Côte-Nord region is the native land of the Innu (formally knowns as Naskapi-Montagnais).
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“Oh, that’s a whale!” Ben exclaimed looking out of the hotel window, I rushed to the balcony to catch a glimpse but the whale has gone under. A wave of disappointment passed through my face, “don’t worry, you will see them tomorrow,” he reassured me spotting the sadness. One sleep and two fried eggs later we were packed and ready to go on our first ever official whale watching excursion. Whales guaranteed.
Tadoussac, located in the Québec Côte-Nord region, has been a prime spot for whale-spotting since 1979. The climate creates a perfect environment for a dozen marine spaces to visit the Lower Estuary seasonally and for some to even live in the area full time. So naturally, as many as 200,000 people visit the region annually to catch a glimpse of these mystical and majestic creatures.
Clinging to my raincoat sleeves I followed the boat attendant onto the deck, exposing the wristband with that infamous acronym “VIP,” not giving a second thought to what that might entail. The interior stewardess, a pleasant French lady dressed in a navy skirt suit, gracefully gave us a tour of the room: here you get the best view on the water, she gestured on the floor to ceiling glass window wrapping the front of the boat, here are our beverage options, above is the private observation deck, and on the way back they will serve locally sourced snacks. Once the initial surprise of this cozy comfort and glamour had passed we settled on a soft leather bench looking out at the St. Lawrence River.
This excursion was booked with the assistance of the Québec Maritimes Tourism board which did not review or approve this article.
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Whale watching is an exercise of patience. Once the boat left the dock and all of our travel companions got their beverages of choice (sparkling rose for me) we were all glued to the window, scanning the water inch by inch while listening to the room, just in case someone spots one. Is that it? No that’s just a rock, everyone sits back down. A voice over the speaker directs us to turn to our 12 o’clock where a mom and a baby are gently blowing water into the cool air. People begin to move in that viewing direction with excitement, held back by that uncomfortable safety hesitation, after all, we are still in the global pandemic, masked and slightly afraid of human contact.
As we navigate further and further away from the shore we see more and more fountains and breaches in the distance. Sperm whales are matriarchal species and travel in pairs: a mature female and a younger whale. The pairs come together into a pod of up to 20 whales with male whales traveling in and out of different pods solo. From the lower deck to the top people moved in waves around the nose of the boat, chasing the whale pairs popping up on different sides of the vessel.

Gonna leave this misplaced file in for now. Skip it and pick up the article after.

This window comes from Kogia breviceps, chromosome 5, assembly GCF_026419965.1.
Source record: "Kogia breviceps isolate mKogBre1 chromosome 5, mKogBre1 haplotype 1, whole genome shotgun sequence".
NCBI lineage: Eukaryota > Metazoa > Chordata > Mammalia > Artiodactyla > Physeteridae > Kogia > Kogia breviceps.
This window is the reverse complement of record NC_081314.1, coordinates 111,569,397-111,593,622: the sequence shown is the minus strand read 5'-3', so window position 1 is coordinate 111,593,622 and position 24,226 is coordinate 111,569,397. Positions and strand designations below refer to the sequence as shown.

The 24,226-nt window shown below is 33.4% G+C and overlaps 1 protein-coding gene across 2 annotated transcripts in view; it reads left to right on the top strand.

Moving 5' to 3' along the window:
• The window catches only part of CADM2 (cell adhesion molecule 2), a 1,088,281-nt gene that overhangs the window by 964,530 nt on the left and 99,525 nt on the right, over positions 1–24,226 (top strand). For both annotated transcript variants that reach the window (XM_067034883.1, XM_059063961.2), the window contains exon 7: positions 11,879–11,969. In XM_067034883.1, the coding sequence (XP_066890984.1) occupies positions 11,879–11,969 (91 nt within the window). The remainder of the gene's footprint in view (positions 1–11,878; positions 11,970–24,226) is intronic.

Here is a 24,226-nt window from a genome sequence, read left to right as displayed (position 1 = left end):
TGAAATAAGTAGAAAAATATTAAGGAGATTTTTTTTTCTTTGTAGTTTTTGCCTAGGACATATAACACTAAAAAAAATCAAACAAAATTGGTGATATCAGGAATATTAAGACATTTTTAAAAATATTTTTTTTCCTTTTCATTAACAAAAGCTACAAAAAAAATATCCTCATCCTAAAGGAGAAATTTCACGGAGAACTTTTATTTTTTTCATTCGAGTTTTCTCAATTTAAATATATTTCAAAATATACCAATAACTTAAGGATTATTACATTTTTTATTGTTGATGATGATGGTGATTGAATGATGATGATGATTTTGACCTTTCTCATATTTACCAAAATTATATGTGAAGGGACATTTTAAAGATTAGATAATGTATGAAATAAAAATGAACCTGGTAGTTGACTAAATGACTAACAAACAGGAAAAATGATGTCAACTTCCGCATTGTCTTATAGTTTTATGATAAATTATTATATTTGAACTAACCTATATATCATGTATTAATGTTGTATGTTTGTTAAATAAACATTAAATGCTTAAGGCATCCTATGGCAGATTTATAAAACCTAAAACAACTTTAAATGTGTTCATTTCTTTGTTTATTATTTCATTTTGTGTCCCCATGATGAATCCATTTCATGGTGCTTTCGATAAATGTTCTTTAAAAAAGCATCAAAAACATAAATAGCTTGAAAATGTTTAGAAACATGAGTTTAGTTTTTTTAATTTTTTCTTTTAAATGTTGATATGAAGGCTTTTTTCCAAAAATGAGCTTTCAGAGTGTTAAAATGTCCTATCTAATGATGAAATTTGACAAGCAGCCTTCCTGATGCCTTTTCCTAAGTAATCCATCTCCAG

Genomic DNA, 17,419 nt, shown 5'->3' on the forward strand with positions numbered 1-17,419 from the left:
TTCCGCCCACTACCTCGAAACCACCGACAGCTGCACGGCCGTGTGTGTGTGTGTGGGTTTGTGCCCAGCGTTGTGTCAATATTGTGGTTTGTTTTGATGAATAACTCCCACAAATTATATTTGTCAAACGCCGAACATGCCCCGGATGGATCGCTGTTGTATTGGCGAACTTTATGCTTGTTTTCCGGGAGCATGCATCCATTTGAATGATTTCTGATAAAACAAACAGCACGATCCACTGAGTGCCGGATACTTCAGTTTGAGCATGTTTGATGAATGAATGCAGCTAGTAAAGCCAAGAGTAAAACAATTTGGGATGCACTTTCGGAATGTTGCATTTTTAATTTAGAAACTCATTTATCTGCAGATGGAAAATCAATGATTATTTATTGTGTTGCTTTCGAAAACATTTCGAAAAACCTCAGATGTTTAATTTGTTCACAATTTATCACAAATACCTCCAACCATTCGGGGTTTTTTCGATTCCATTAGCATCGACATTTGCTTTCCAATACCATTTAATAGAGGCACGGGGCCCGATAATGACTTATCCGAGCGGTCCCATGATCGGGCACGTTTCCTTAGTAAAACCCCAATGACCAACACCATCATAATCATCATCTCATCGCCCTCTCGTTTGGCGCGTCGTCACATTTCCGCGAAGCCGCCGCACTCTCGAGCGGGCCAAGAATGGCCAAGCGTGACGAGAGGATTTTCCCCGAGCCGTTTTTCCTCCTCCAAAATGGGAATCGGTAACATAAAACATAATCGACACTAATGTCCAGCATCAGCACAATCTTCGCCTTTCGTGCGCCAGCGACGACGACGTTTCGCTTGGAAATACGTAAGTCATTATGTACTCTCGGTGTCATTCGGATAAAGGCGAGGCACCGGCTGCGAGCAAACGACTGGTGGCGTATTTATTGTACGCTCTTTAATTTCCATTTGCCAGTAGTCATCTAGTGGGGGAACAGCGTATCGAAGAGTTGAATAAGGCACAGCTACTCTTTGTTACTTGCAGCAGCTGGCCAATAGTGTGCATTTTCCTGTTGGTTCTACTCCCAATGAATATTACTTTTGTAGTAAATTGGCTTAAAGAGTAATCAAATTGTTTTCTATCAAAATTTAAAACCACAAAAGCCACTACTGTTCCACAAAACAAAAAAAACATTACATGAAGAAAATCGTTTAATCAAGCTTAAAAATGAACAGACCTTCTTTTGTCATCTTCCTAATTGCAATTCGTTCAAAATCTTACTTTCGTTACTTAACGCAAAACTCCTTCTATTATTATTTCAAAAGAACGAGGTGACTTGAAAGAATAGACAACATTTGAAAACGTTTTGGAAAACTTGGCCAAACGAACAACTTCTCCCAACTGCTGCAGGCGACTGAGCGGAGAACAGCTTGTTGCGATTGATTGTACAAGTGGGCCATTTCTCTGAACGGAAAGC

Suddenly, we were right in the middle of a whale training camp with pairs of adults and youngsters popping up around, breaching, diving for a prolonged period, and coming up for air a distance away. The younger whales did not break the surface fully but followed the grown-ups closely in harmony, exposing their dorsal fins and imitating their adult’s flipper movements, as if waving to their whale friends. If you watch long enough it almost seems like they are cruising on their backs, splashing around, smiling at the sun, but every movement has a purpose. Breaching helps them get rid of various small pests, blowing releases gas, and these fin waves, called “pec-slaps,” are for flirting.
Every time an adult caught air close by, shared sing of “oh’s” and “wow’s” would travel through the deck to be only followed by “Look! There is another one!” Despite the freezing wind, a small group of us were huddling on the top deck, trying to get an unobstructed photo of a perfect whale breach while porpoises were cruising along with the boat. An occasional seal would surface between waves, looking up at us with its sweet beady eyes. But time passes fast when you are having a good time so soon enough we had to turn back. The return journey was eased with a snack box sizeable enough to make me consider skipping dinner – a wealth of local sea products and baked goods, including some of the freshest smoked salmon I’ve ever had.
Arriving back to the middle estuary we were greeted by a pod of beluga whales, splashing around close to shore. These almost cartoon-like whales are the only species that live in the St. Lawrence year-round. Docking back in town atmosphere on the boat changed, there was a different kind of excitement in the air, a type of satisfaction from finally having checked something off your wish list, we saw whales, many whales! “I cannot wait to show the pictures to… well anyone who asks,” I thought to myself while finishing up a chewy browny with a Baileys and coffee. This is, by far, the best possible way to see whales in this climate.
Croisières AML Cruises have been operating in the region from the start as an eco-responsible family business running tours, charters, and Zodiac boats across the province. Book directly by visiting croisieresaml.com. VIP excursion description can be found here.
The whale watching tour was just one of our many adventures on the road trip through Québec Maritimes, see the full Destination Guide.
In the gear bag: Fujifilm X-T100 with an XF50mmF2 R WR lens*. To see Paris on Instagram see the story highlight titled #XQCMaritimes and find more images from this road trip using the #XQCMaritimes hashtag.